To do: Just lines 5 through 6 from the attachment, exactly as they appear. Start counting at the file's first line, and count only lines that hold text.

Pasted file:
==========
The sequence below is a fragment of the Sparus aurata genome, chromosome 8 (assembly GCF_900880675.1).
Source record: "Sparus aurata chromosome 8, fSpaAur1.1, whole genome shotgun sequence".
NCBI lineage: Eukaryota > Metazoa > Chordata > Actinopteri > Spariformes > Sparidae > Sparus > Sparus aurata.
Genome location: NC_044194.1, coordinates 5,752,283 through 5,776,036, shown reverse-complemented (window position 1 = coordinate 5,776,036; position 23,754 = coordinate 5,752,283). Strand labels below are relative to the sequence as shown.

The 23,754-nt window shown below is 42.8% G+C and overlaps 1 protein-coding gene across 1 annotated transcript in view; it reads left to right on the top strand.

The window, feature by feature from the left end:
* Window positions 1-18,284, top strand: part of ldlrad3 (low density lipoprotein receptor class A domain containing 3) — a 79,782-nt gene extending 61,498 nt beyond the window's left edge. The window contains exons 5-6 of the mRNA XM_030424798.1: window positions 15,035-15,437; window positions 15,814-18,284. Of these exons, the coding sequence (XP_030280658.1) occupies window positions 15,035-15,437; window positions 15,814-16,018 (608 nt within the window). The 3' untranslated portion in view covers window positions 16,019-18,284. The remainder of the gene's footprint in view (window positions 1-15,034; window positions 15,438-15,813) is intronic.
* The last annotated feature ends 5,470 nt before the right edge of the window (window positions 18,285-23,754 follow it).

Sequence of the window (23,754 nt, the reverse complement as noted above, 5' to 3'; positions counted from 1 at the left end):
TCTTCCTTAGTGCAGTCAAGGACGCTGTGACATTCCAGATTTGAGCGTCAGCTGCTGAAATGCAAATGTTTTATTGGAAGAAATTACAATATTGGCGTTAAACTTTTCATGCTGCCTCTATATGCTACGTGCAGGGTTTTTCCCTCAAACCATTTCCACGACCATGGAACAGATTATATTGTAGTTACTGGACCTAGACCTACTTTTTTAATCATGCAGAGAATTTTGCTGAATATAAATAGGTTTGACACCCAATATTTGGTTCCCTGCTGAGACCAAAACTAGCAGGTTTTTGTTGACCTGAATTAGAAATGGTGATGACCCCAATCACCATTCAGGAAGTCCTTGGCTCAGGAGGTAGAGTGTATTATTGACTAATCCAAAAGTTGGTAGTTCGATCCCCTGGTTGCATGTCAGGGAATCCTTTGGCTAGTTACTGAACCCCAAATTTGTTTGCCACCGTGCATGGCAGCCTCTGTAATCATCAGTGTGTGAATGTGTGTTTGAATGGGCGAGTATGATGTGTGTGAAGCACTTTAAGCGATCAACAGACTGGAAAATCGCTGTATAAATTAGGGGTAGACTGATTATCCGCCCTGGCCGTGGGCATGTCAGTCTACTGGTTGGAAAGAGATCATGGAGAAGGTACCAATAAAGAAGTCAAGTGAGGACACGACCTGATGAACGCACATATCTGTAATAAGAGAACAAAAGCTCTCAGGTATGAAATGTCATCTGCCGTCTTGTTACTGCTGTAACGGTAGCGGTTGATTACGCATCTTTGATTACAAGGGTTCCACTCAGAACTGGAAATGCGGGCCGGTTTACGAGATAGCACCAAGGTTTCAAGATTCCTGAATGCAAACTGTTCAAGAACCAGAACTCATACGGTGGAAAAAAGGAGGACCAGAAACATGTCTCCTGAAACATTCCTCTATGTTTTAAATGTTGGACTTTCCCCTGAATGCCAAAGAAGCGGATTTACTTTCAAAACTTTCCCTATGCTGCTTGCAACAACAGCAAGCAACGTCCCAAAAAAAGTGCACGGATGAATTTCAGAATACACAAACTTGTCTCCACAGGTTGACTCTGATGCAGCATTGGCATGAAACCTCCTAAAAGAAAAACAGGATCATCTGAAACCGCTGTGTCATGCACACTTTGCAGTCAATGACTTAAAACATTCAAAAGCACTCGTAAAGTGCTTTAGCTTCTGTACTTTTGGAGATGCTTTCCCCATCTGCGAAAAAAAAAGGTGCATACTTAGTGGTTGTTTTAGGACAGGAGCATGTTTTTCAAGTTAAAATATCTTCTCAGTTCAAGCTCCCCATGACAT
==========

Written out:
The 23,754-nt window shown below is 42.8% G+C and overlaps 1 protein-coding gene across 1 annotated transcript in view; it reads left to right on the top strand.

The window, feature by feature from the left end: